Some women may find that spending early labor at home will make them feel more comfortable.

Once early labor begins (generally 1 to 3 or 4 cm), it is routinely advised that women rest at home until contractions are about 5 to 10 minutes apart. Although most sources indicate women can tell when to go to the hospital by how much more painful contractions are getting, it is also possible to tolerate or expect a higher level of pain, and therefore remain home for longer than planned. In this case, the key is in timing the contractions.

Women should call their HCP or go immediately to a hospital or birthing center if:

  • Contractions are between 5 and 10 minutes apart for about an hour

  • Contractions are too painful to walk or talk through

  • Membranes rupture (water breaks)

  • Vaginal bleeding is present

  • Fetal movements dramatically change or stop

  • The woman is very uncomfortable or unsure if labor has begun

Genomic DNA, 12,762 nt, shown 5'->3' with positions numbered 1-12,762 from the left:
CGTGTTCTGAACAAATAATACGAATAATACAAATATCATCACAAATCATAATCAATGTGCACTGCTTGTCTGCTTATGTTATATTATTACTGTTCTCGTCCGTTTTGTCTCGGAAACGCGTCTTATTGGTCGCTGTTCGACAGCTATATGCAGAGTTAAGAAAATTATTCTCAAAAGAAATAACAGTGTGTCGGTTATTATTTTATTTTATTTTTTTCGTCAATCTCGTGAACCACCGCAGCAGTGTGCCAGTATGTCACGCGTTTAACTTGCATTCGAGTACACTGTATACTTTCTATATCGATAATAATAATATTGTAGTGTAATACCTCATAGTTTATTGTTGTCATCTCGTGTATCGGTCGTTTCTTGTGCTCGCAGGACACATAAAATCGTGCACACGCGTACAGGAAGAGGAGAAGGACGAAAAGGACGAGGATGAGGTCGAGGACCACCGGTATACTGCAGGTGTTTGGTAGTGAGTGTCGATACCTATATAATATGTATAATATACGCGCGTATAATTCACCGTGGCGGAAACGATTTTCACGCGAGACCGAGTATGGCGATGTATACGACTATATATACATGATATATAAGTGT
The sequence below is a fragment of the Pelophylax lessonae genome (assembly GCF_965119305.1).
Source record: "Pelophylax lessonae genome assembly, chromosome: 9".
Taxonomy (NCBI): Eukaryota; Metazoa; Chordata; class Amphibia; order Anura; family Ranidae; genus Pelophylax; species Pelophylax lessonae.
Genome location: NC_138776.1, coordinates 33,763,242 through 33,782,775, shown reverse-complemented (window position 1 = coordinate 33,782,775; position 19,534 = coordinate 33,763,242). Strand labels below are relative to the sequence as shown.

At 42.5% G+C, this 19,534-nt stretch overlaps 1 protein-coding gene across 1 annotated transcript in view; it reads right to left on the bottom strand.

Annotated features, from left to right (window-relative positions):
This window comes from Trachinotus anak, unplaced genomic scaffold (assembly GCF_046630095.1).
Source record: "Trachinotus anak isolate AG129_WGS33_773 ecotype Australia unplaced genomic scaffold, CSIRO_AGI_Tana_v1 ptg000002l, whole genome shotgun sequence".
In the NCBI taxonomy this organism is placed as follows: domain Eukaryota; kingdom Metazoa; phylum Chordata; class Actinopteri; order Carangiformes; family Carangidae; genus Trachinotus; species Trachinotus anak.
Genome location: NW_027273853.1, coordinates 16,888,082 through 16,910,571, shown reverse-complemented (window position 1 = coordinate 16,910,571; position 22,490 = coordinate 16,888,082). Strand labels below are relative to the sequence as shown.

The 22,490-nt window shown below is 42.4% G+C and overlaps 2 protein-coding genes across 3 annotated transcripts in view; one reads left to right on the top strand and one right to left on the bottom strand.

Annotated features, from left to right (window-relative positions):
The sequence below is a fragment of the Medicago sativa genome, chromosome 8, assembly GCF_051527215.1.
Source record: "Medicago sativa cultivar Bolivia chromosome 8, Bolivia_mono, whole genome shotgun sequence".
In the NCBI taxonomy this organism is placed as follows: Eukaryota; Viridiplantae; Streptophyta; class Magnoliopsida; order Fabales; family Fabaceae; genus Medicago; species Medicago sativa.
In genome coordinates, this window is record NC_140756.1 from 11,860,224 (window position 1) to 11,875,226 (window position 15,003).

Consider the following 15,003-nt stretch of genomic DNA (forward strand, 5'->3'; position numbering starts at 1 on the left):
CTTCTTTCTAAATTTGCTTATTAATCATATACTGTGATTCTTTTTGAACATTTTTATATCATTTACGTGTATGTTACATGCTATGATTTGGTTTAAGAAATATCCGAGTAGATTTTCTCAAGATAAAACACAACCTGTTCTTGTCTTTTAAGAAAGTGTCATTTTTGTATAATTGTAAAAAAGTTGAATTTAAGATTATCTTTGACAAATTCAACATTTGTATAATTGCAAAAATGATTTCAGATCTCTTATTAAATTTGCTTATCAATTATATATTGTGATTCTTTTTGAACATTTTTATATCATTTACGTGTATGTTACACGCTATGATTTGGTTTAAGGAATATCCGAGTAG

A woman should start timing contractions as soon as she feels them in order to get a baseline toward progression and note how many minutes elapse between the start of one contraction and the start of the next, and how long each one lasts.

A woman rests on the couch while timing contractions.

Women may wish to eat early in the first stage, and current research indicates there is very little risk to having light foods/meals early in labor and it may help prevent a lack of energy later on (read Eating during Labor).

During the 1st stage of labor and at admission, maternal heart rate, blood pressure, and fetal heart rate are monitored, either intermittently (low-risk) or continuously (high-risk).

Women dilate at varying rates, and the time it takes to reach full dilation is dependent on several factors (read Dilation and Effacement).